I didn’t know at the time whether I was using that technique or slide technique to do fast double hits with a single pedal. I figured out I was using heel/toe, which I’d developed naturally over the years — not a conscious choice to work on it. When I play my old Iron Cobra now, I can’t even do [fast doubles] on it because of the smaller footboard.
You’ve mentioned that drumming is therapeutic for you. Can you speak a little about that?
There’s something about the physical experience of exerting yourself, pushing yourself to your absolute limits, sweating your ass off, trying to overcome this challenge you’ve made for yourself. At the end of it, you feel relieved. Your mood is lighter. The world seems like a better place than it was when you started playing. There’s some kind of catharsis in that experience of pushing yourself so hard that no other thought is in your mind. You’re not thinking about whatever fucked up thing is happening in the world.
Aesthetically, you embrace David Icke’s reptilian shapeshifter theory. Is that meant to represent a figurative dichotomy between Jordan and Reptoid? Do you transform into the persona?
First, I’m going to acknowledge how problematic David Icke is as a character and the fact that he borrows from anti-semitic conspiracy theory, so I’m in no way aligned with that.
I think the reptilian conspiracy theory is interesting in that it’s very absurd. I like it metaphorically in the sense that there’s a class of people that are making decisions and manipulating the rest of the world so they can stay in control. Sure, I buy that. Are they reptiles from another dimension? Probably not.
Reptoid is kind of like a character, but it’s not like an invented character. It’s part of my psyche. In my normal day-to-day life, I’m kind of a quiet, shy guy, but when I’m Reptoid, I’m in a different mode. I can embrace a different side of myself and be outgoing, absurd and yell and scream, do things Jordan would never do.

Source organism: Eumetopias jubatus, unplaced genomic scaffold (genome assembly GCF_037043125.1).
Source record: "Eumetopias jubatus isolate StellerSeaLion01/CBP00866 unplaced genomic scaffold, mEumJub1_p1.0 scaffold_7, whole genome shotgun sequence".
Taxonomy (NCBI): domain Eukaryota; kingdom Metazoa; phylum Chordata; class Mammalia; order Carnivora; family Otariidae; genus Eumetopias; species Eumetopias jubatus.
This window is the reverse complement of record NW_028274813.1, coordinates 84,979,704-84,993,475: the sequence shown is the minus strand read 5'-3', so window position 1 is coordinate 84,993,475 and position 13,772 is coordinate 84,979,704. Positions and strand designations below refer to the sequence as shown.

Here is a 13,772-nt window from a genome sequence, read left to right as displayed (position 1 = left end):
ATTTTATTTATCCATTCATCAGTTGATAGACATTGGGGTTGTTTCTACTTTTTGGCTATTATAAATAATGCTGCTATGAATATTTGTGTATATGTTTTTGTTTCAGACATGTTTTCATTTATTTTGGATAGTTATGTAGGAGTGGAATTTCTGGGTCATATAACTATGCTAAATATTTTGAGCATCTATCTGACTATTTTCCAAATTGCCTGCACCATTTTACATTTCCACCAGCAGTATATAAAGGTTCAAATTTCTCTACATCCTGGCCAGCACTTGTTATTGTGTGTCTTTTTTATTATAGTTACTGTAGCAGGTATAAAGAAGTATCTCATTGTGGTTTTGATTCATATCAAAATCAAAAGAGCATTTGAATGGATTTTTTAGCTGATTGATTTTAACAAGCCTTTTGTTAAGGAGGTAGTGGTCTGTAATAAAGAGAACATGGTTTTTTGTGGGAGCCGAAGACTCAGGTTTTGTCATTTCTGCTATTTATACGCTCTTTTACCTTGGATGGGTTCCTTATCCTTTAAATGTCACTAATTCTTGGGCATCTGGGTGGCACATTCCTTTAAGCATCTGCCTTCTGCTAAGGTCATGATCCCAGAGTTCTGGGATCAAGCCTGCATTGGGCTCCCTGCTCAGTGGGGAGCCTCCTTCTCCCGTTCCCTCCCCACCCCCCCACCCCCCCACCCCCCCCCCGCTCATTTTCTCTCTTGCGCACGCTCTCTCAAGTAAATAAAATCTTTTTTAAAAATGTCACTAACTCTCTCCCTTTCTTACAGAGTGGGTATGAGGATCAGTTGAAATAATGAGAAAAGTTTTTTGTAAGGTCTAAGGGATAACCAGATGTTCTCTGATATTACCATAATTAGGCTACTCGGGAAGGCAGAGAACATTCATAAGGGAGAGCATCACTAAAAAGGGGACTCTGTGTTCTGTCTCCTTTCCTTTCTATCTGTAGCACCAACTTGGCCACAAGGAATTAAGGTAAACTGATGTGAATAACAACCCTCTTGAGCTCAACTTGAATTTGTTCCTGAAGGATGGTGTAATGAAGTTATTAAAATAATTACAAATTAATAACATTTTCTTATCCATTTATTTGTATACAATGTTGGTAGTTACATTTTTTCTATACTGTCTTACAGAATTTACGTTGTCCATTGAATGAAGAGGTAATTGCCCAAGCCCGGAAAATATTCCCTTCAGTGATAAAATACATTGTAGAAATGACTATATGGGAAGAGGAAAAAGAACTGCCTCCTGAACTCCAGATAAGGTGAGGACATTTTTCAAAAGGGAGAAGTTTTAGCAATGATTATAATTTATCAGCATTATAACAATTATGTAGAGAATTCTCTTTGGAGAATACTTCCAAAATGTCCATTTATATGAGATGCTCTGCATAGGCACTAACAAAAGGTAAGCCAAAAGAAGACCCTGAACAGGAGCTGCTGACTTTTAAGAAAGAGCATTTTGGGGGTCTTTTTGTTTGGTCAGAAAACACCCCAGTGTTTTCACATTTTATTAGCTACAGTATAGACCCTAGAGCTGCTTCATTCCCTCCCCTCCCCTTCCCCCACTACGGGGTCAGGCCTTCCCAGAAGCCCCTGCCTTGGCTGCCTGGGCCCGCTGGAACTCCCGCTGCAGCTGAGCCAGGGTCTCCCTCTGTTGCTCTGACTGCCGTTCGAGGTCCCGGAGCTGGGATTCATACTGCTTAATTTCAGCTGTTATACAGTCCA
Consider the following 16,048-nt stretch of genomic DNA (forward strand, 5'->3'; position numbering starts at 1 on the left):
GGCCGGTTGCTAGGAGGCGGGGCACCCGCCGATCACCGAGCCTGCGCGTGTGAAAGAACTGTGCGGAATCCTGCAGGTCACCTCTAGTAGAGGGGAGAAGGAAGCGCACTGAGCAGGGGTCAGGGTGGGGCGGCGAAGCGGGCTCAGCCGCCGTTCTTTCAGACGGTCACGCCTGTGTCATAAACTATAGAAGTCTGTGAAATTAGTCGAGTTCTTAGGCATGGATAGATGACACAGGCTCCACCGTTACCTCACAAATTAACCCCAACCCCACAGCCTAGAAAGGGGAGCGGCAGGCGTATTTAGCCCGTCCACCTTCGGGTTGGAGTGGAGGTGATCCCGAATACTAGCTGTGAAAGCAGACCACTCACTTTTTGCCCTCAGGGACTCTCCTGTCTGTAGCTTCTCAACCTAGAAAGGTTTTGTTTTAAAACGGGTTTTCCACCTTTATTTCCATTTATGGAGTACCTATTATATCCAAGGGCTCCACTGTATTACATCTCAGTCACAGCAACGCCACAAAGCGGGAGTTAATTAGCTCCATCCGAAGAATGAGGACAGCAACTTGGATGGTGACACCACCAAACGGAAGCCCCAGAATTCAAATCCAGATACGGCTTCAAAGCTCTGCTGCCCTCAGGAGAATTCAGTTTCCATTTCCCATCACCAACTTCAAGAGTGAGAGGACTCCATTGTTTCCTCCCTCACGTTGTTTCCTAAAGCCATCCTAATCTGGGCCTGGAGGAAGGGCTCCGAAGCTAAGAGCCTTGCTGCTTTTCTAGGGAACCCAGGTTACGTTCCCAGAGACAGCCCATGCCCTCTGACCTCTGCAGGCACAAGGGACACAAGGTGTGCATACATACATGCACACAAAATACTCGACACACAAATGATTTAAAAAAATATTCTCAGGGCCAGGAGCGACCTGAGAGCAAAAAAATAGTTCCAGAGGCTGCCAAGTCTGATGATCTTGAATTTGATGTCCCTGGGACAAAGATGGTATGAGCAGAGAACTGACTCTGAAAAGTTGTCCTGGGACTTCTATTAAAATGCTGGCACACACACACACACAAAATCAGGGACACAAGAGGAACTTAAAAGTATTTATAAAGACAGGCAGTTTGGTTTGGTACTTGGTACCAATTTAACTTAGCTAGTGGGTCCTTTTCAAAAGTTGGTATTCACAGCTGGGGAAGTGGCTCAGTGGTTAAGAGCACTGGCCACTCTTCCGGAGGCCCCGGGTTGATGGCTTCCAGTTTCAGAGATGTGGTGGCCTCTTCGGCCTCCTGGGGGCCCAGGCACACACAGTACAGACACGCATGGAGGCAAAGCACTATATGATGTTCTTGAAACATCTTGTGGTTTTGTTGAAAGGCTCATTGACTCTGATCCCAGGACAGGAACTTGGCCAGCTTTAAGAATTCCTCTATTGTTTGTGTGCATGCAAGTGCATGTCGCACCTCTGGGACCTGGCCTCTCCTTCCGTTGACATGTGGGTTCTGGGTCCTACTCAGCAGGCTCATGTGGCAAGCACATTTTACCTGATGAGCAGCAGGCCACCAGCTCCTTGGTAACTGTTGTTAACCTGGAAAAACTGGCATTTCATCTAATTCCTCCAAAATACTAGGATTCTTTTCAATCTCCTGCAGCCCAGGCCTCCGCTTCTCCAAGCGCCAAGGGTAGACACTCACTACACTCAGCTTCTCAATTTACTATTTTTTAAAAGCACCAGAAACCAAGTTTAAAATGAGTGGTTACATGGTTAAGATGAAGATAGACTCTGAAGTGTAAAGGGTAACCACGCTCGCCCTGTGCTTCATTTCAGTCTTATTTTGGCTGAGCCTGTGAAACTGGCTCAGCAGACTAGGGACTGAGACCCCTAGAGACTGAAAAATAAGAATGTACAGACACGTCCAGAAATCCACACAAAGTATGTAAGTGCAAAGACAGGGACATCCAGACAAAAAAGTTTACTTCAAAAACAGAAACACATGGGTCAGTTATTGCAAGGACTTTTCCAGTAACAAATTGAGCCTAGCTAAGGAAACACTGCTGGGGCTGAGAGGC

If people gave into this conspiracy theory lore that surrounds your project, and you became a cult leader, what would that look like?
Cults are super fascinating to me. I’ve always said I’d never be charismatic enough to be a cult leader because I don’t know how to talk to people like that. I think where every cult goes wrong is by involving sex stuff, like everyone has to have sex with the cult leader — and often times kids. That’s where it goes horribly wrong. A lot of cults at their basis kind of have a nugget of something that’s good, like we want to break away from this toxic world and create our own society and have this utopian existence. That’s kind of cool, and I wish that existed without the dark side of things, but I don’t think it does.
So, if I were a cult leader, we’d just be living in the wilderness growing all of our own fruits and vegetables and attempting to live this utopian, agrarian lifestyle.
Have you ever seen Boadrum 77? That’s how I picture the Reptoid cult.
Yeah, the idea of getting 77 or more people together to drum at the same time, that’s a beautiful idea. In some of my live shows I have a friend of mine with a floor tom — I don’t know what he’s doing — he just goes, is just part of the performance…
(Pardon my interruption. I’m just a passionate Reptoid fan!)
Is that the guy who drums with loaves of bread?
They’re not loaves of bread. He made his own drumsticks out of dowels. They’re just big dowels, and of course they’re so big that the drum is destroyed after the first song. He spends the rest of the show just throwing the drum around
Ideally, the whole floor would just be filled with drums, and everybody would be able to play along.
Reptoid is your project, but to what extent is it a project for you?
It doesn’t matter if there are five people in the room or a thousand people in the room. I’m going to do the same exact thing. Even when I’m by myself practicing, I’m doing the same exact thing. I’m hitting as hard as I can, giving the performance everything I have.
So, in a way it’s for me, but not in the fact that I’m satisfied being alone doing it. Being alone practicing is just doing the work. The idea is to bring it out into the world and share it with other people. Sharing my art and what I create is my community.
When do you think you’re going to be touring next?
That’s a tough thing to answer. I’ve been very cautious with COVID. I’ve just accepted my first show offer, which is with… no, I’m not supposed to say who it’s with. But it’s in March 2022 in the Bay Area with a touring act.
If everybody turns into zombies before then, I might cancel. I hope everything is cool until then.
I really want to see Reptoid live, and hopefully you do too now. Please do your part to stop the spread.